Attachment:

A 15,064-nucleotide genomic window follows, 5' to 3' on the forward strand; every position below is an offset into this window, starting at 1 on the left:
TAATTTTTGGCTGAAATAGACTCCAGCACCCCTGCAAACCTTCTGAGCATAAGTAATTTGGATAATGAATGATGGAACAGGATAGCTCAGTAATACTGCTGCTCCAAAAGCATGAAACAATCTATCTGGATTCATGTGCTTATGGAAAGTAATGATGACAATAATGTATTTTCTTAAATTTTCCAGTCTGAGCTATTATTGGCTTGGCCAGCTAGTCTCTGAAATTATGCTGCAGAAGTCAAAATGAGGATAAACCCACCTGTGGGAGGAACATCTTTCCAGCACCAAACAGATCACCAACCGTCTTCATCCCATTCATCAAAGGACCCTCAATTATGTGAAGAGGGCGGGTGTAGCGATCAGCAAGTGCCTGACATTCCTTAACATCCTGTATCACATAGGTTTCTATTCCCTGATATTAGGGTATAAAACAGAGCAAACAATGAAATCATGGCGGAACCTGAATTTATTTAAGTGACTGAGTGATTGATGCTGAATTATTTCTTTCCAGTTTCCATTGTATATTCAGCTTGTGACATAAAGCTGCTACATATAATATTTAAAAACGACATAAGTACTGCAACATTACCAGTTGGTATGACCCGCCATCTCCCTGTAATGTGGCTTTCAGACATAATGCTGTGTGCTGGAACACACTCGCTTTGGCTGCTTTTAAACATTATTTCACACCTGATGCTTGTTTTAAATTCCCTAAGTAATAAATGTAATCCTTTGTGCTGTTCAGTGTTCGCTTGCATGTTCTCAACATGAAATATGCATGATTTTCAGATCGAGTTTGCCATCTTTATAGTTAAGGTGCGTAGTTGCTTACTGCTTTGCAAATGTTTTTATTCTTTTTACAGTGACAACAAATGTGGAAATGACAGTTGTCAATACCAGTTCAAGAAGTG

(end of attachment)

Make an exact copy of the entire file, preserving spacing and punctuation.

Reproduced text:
A 15,064-nucleotide genomic window follows, 5' to 3' on the forward strand; every position below is an offset into this window, starting at 1 on the left:
TAATTTTTGGCTGAAATAGACTCCAGCACCCCTGCAAACCTTCTGAGCATAAGTAATTTGGATAATGAATGATGGAACAGGATAGCTCAGTAATACTGCTGCTCCAAAAGCATGAAACAATCTATCTGGATTCATGTGCTTATGGAAAGTAATGATGACAATAATGTATTTTCTTAAATTTTCCAGTCTGAGCTATTATTGGCTTGGCCAGCTAGTCTCTGAAATTATGCTGCAGAAGTCAAAATGAGGATAAACCCACCTGTGGGAGGAACATCTTTCCAGCACCAAACAGATCACCAACCGTCTTCATCCCATTCATCAAAGGACCCTCAATTATGTGAAGAGGGCGGGTGTAGCGATCAGCAAGTGCCTGACATTCCTTAACATCCTGTATCACATAGGTTTCTATTCCCTGATATTAGGGTATAAAACAGAGCAAACAATGAAATCATGGCGGAACCTGAATTTATTTAAGTGACTGAGTGATTGATGCTGAATTATTTCTTTCCAGTTTCCATTGTATATTCAGCTTGTGACATAAAGCTGCTACATATAATATTTAAAAACGACATAAGTACTGCAACATTACCAGTTGGTATGACCCGCCATCTCCCTGTAATGTGGCTTTCAGACATAATGCTGTGTGCTGGAACACACTCGCTTTGGCTGCTTTTAAACATTATTTCACACCTGATGCTTGTTTTAAATTCCCTAAGTAATAAATGTAATCCTTTGTGCTGTTCAGTGTTCGCTTGCATGTTCTCAACATGAAATATGCATGATTTTCAGATCGAGTTTGCCATCTTTATAGTTAAGGTGCGTAGTTGCTTACTGCTTTGCAAATGTTTTTATTCTTTTTACAGTGACAACAAATGTGGAAATGACAGTTGTCAATACCAGTTCAAGAAGTG